|26 May 2004
Commons reveal buried history
The first ever archaeological survey of Britain’s urban commons – protected from development as ‘peoples land’ for up to 1,000 years – has been launched by English Heritage. Four years’ research into the open spaces close to the heart of some of country’s busiest towns and cities is expected bring forward significant finds, from undisturbed Bronze Age burial sites to temporary medieval fairgrounds. “Commons are archaeological encyclopedias,” says Mitch Pollington, archaeological investigator for English Heritage. “They were intensively used for all sorts of activities, from communal gatherings like country fairs or political rallies to military rifle ranges in wartime.” The survey is expected to strengthen the sometimes flimsy protection afforded to inner city green spaces.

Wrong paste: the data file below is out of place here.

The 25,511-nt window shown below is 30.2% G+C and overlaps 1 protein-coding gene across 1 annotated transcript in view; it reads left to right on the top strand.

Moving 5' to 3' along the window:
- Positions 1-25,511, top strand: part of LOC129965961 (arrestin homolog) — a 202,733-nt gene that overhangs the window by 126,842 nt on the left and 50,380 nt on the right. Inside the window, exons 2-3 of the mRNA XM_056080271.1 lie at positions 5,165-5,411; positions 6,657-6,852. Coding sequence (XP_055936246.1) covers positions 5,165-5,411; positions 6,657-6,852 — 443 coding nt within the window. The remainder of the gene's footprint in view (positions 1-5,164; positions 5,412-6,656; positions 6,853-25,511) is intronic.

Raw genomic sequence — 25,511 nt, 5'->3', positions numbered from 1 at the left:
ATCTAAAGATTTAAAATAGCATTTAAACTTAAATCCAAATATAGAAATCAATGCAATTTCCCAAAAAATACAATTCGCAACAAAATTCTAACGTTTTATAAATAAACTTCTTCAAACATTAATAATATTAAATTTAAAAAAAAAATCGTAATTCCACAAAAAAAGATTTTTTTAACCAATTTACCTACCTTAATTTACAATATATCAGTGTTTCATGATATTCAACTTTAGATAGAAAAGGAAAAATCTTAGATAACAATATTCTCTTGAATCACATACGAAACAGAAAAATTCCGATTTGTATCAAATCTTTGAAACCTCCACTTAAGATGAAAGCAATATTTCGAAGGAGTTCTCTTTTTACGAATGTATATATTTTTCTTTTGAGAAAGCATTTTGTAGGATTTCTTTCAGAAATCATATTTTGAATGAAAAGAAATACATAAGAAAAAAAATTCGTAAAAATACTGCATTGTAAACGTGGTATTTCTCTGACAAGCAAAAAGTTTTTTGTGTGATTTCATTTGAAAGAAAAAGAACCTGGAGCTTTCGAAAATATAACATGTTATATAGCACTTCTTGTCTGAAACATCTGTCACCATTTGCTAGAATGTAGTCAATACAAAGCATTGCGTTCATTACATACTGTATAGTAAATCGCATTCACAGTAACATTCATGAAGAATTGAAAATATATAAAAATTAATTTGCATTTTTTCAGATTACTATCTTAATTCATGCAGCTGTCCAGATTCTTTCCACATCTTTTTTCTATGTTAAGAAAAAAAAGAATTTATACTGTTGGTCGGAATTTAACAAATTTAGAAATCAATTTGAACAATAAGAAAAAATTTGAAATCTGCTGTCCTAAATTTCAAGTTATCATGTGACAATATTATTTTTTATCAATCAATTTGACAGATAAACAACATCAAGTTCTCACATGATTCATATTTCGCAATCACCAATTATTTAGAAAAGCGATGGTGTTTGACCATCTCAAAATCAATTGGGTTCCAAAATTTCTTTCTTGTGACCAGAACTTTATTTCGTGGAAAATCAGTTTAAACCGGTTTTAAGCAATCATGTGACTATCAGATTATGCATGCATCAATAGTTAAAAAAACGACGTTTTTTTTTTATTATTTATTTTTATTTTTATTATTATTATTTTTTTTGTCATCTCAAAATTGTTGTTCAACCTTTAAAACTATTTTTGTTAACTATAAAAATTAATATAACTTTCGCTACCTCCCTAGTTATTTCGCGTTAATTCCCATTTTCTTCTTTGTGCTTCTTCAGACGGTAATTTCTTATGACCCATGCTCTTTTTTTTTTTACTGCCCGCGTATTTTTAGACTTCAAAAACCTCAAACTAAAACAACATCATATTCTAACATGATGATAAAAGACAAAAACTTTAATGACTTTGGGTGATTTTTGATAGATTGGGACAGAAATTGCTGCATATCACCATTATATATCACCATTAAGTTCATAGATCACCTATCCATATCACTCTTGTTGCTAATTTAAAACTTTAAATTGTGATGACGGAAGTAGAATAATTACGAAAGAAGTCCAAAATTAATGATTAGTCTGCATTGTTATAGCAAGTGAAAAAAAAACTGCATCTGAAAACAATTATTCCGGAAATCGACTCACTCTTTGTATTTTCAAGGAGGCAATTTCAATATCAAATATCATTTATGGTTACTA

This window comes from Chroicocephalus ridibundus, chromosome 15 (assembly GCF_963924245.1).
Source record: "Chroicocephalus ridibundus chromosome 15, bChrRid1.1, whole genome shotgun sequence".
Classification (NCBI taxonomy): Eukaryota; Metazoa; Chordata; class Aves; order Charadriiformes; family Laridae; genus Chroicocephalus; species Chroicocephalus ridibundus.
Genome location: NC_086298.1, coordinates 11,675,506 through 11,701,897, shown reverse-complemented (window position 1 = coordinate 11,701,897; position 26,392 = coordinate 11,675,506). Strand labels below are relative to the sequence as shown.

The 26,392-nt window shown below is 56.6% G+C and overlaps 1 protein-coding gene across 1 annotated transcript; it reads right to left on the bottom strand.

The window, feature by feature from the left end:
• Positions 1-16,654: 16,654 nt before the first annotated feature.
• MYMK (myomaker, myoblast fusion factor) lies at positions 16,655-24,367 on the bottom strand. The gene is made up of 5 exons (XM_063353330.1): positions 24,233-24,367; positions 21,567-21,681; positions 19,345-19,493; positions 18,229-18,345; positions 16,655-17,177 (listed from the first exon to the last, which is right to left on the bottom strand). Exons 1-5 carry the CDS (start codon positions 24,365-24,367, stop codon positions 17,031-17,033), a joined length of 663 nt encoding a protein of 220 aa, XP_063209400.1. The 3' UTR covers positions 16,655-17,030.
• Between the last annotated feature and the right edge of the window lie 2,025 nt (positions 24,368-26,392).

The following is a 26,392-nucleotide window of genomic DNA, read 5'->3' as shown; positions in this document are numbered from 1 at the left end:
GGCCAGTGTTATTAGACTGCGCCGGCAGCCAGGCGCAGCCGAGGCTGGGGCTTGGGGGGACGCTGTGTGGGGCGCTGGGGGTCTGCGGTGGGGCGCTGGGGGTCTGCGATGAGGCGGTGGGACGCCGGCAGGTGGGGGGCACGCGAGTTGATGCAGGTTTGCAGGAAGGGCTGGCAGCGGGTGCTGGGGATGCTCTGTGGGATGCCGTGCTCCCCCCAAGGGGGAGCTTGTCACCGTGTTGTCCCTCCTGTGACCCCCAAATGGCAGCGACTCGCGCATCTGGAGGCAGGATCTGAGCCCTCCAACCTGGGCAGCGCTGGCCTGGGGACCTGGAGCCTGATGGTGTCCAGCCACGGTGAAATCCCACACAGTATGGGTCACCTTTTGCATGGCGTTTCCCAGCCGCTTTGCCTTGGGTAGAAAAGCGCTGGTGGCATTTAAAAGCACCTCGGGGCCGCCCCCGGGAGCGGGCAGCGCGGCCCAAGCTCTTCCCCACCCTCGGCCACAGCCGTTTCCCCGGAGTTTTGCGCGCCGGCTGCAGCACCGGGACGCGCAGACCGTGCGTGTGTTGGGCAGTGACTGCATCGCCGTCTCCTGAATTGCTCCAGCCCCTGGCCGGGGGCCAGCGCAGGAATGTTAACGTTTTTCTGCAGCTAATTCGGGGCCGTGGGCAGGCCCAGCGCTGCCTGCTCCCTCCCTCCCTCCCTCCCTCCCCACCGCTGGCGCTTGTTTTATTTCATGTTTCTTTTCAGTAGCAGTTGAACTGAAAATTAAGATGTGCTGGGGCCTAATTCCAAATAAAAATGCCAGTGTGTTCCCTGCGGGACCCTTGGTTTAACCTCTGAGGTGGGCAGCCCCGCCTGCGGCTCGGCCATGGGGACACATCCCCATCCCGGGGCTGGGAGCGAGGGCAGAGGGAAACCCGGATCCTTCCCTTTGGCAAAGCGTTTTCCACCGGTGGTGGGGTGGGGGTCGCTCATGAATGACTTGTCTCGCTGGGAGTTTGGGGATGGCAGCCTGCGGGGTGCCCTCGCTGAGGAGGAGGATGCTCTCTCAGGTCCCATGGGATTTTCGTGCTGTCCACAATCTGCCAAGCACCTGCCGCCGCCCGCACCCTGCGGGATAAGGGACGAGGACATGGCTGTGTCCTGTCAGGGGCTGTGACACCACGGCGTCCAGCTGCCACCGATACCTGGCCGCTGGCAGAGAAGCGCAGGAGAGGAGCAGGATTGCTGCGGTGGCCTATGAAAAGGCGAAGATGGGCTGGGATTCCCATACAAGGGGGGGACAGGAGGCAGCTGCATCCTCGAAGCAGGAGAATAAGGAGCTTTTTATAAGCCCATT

“One of the things that opened our eyes was a preliminary survey of Newcastle’s famous Town Moor a few years ago,” says Peter Topping, who is heading the survey. “We discovered all sorts of unexpected things on what most people see as a nice but empty space.” Last week archaeologists using satellite mapping techniques began work on the three large commons that virtually encircle the Yorkshire market town of Beverley. Aerial surveys have already detected signs of Bronze and Iron Age barrows, along with traces of the town’s original 18th-century racecourse. Such features have survived because they escaped modern ploughing. The survey has also started to dig and map other commons in Lincoln, Doncaster and at York, where mysterious zigzags on Walmgate Stray have been shown to have been practice trenches for soldiers bound for the western front in World War 1.
Source: Guardian Unlimited (20 May 2004)
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